32, The automated tightening shoe of claim 1 or 2, wherein the shoe comprises a recreational shoe.
PCT/US2012/050774 2011-08-18 2012-08-14 Automated tightening shoe WO2013025704A1 (en)

Priority Applications (4)

Application Number Priority Date Filing Date Title
US13/199,078 2011-08-18
US13/199,078 US8904672B1 (en) 2011-08-18 2011-08-18 Automated tightening shoe
US13/584,468 2012-08-13
US13/584,468 US8904673B2 (en) 2011-08-18 2012-08-13 Automated tightening shoe

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RU2014106130A RU2607779C2 (en) 2011-08-18 2012-08-14 Automated tightening shoe (versions)
BR112014003713A BR112014003713A2 (en) 2011-08-18 2012-08-14 automated adjustment footwear
EP12824211.2A EP2744361B1 (en) 2011-08-18 2012-08-14 Automated tightening shoe
AU2012295139A AU2012295139B2 (en) 2011-08-18 2012-08-14 Automated tightening shoe
JP2014526127A JP5989116B2 (en) 2011-08-18 2012-08-14 Automatic tightening shoes
KR1020147006994A KR101853351B1 (en) 2011-08-18 2012-08-14 Automated tightening shoe
CN201280050691.5A CN104023579B (en) 2011-08-18 2012-08-14 Automated tightening shoe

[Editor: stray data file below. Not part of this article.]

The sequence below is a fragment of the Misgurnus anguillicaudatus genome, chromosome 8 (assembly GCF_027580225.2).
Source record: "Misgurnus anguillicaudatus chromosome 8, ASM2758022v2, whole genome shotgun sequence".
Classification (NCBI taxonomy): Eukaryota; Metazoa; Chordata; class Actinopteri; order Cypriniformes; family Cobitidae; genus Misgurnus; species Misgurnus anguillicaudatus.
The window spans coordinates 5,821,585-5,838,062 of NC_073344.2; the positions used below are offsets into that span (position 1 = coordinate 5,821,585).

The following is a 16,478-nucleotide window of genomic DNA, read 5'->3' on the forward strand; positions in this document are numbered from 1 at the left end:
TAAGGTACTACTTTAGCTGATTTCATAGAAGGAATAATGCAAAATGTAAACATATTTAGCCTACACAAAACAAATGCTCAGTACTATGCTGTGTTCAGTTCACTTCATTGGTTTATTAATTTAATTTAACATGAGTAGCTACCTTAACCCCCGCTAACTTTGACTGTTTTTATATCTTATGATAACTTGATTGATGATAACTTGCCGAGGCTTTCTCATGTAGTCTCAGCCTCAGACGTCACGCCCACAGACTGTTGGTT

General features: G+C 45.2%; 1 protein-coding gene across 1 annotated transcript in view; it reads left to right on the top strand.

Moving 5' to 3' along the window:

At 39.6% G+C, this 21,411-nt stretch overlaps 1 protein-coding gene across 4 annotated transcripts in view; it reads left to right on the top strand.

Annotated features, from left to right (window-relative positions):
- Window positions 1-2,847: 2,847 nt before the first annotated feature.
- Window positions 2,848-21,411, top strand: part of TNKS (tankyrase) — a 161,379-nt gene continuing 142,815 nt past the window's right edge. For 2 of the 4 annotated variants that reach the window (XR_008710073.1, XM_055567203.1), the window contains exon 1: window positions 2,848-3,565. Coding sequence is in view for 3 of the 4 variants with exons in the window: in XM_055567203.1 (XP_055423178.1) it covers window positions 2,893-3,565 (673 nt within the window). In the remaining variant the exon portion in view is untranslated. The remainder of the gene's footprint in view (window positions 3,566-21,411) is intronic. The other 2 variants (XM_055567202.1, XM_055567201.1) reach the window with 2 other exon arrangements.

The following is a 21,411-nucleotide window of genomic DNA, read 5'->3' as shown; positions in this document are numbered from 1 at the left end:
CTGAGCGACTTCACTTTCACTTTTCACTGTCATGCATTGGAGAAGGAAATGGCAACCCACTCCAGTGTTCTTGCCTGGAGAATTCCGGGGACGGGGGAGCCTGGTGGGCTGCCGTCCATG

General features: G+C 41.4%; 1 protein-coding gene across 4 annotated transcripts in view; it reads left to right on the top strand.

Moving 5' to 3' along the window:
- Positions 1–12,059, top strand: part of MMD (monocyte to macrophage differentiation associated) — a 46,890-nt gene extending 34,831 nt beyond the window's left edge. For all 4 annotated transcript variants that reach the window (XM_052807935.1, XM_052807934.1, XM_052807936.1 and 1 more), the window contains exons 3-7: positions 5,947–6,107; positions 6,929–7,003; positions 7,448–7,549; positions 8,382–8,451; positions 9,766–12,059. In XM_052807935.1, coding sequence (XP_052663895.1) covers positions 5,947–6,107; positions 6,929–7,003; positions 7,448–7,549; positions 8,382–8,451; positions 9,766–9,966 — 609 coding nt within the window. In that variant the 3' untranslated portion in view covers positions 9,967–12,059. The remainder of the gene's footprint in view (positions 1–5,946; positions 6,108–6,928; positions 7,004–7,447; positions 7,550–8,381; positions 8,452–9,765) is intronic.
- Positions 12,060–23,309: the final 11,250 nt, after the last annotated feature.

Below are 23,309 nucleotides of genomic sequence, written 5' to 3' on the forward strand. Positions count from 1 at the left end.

CA2844498A CA2844498C (en) 2011-08-18 2012-08-14 Automated tightening shoe
MX2014001843A MX353979B (en) 2011-08-18 2012-08-14 Automated tightening shoe.
ZA2014/00960A ZA201400960B (en) 2011-08-18 2014-02-07 Automated tightening shoe
HK15101998.3A HK1201425A1 (en) 2011-08-18 2015-02-27 Automated tightening shoe

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EP (1) EP2744361B1 (en)
JP (1) JP5989116B2 (en)
KR (1) KR101853351B1 (en)
CN (1) CN104023579B (en)
AR (1) AR087588A1 (en)
AU (1) AU2012295139B2 (en)
BR (1) BR112014003713A2 (en)
CA (1) CA2844498C (en)
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KR20140065417A (en) 2014-05-29
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KR101853351B1 (en) 2018-04-30
CN104023579B (en) 2018-03-02
CN104023579A (en) 2014-09-03
RU2607779C2 (en) 2017-01-10
JP5989116B2 (en) 2016-09-07
HK1201425A1 (en) 2015-09-04
MX353979B (en) 2018-02-07
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CA2844498A1 (en) 2013-02-21
US8904673B2 (en) 2014-12-09
AU2012295139A1 (en) 2014-02-27
AR087588A1 (en) 2014-04-03
AU2012295139B2 (en) 2016-04-07
EP2744361A1 (en) 2014-06-25
CA2844498C (en) 2017-12-05
JP2014521487A (en) 2014-08-28
BR112014003713A2 (en) 2017-06-13
EP2744361A4 (en) 2015-09-02
US20130086816A1 (en) 2013-04-11
TWI577300B (en) 2017-04-11
CO6980631A2 (en) 2014-06-27
RU2014106130A (en) 2015-09-27
ZA201400960B (en) 2015-05-27